One in 3 women and 1 in 5 men experience domestic violence throughout their lifetimes. Domestic violence is defined as a pattern of physical, emotional, sexual, or economic abuse perpetrated by one intimate partner to gain power and control over the other partner.
Mary’s Center recognizes the prevalence of domestic violence in our communities, and is committed to providing comprehensive support for all survivors in order to empower individuals and strengthen families. [We provide abuse screening, case management, and individual counseling, and education on understanding controlling behaviors and its effects on families, exercising one’s rights, and protection through safety plans.]
Medical and and social services staff at our clinics screen all patients for domestic violence; patients with positive screens are referred to each clinic’s Family Support Worker for case management or to our integrated behavior health therapists for mental health services. We also accept direct referrals from individuals and other service providers.
Mary’s Center domestic violence case management involves providing culturally-sensitive education on the different forms of abuse, the toxic cycles of violence, safety planning, and pathways to change. Case managers explain community resources available, and refer survivors to support groups, mental health services, emergency shelters, crime victim’s compensation, legal resources, and other relevant services. Participants are also assisted in enrolling in public benefits for which they are eligible, including public insurance programs, housing, and nutritional support (SNAP and WIC). Family Support Workers monitor and assist participant progress towards their goals, and track the results of referrals to other Mary’s Center services and/or to partner organizations through electronic health records. [All educational information on domestic violence is presented in a culturally sensitive manner, in English or Spanish or in other languages through language line translation services.]
Safety planning is used as a tool to prepare for emergency situations of violence at home, whether or not the victim has left the abusive relationship. It includes important hotline numbers and safety tips, and involves brainstorming emergency contacts in different emergency scenarios. Our staff create safety plans together with survivors on postcards or special scroll pens.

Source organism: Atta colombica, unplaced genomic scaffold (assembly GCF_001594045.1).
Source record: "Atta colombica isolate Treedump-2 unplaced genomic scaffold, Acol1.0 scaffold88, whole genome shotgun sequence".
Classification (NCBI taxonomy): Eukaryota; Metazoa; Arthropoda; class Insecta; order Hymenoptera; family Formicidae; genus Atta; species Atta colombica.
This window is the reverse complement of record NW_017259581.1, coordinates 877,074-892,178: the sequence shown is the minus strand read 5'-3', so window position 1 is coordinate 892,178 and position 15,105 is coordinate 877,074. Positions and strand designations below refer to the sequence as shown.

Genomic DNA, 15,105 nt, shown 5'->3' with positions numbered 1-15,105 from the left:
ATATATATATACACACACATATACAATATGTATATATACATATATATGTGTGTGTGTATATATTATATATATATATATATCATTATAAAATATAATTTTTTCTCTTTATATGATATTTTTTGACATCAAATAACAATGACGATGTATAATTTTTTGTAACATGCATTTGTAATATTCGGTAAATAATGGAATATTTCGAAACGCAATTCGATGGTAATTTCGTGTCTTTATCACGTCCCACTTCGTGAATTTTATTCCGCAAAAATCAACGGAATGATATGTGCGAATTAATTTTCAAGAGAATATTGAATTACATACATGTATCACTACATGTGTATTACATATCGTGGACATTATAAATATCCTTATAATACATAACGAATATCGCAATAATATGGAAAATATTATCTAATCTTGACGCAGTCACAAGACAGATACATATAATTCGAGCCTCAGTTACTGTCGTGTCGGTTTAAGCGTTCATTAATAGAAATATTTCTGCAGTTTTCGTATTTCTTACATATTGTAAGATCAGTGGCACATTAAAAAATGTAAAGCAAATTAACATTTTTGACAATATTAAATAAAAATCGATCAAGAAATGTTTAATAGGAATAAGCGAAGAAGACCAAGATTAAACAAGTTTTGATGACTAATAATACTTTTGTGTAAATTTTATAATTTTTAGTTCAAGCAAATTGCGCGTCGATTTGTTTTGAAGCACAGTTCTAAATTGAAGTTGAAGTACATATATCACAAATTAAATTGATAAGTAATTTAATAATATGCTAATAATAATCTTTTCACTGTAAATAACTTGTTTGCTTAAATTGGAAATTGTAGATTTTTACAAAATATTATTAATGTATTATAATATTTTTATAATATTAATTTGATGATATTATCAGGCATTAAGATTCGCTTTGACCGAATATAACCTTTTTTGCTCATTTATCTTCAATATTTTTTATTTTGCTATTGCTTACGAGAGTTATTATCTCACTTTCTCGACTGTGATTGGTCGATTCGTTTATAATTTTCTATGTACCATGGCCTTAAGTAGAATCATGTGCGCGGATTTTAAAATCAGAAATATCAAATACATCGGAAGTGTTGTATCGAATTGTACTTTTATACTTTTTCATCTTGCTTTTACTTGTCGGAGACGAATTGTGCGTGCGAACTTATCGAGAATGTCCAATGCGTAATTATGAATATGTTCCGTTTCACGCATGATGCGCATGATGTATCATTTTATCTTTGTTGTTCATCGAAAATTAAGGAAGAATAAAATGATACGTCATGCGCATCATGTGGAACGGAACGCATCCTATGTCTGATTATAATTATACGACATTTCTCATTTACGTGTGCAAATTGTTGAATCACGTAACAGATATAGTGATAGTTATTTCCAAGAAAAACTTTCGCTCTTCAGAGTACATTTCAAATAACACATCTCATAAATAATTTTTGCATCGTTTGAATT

Mary’s Center supports survivors in understanding their rights in the complex legal processes involved when reporting domestic violence. We can connect a survivor to pro-bono legal services and courthouse advocates, and provide education on applying for protection orders, custody, divorce, and child support.
Mary’s Center maintains valuable professional connections to the limited shelters for domestic violence survivors in DC and Maryland, and works actively to place individuals as needed.
Our program conducts outreach and training at various community centers to promote awareness on the prevalence and societal impacts of domestic violence, stimulate constructive conversation, and explain resources available. We provide resource guides, educational booklets, and safety plans to participants.
Coalitions and Advocacy
Mary’s Center is a member of the DC Coalition on Domestic Violence and the DC Coalition to End Sexual Violence, which promote advocacy across the District to collaborate and strengthen efforts to improve services for survivors. Our coalition memberships also allow our staff to access advanced trainings on specialized topics within domestic violence and continuously improve our knowledge of this complex social issue.
Mary’s Center receives grants from the DC Department of Human Resources under the Family Violence Prevention and Services Act to support our services.
Are you a survivor of domestic violence? You don't have to face it alone.
Mary's Center can help. Call 202-313-1705 (office) or 650-644-6445 (cellphone).
Domestic Violence Agency Resource Booklet (in Spanish only)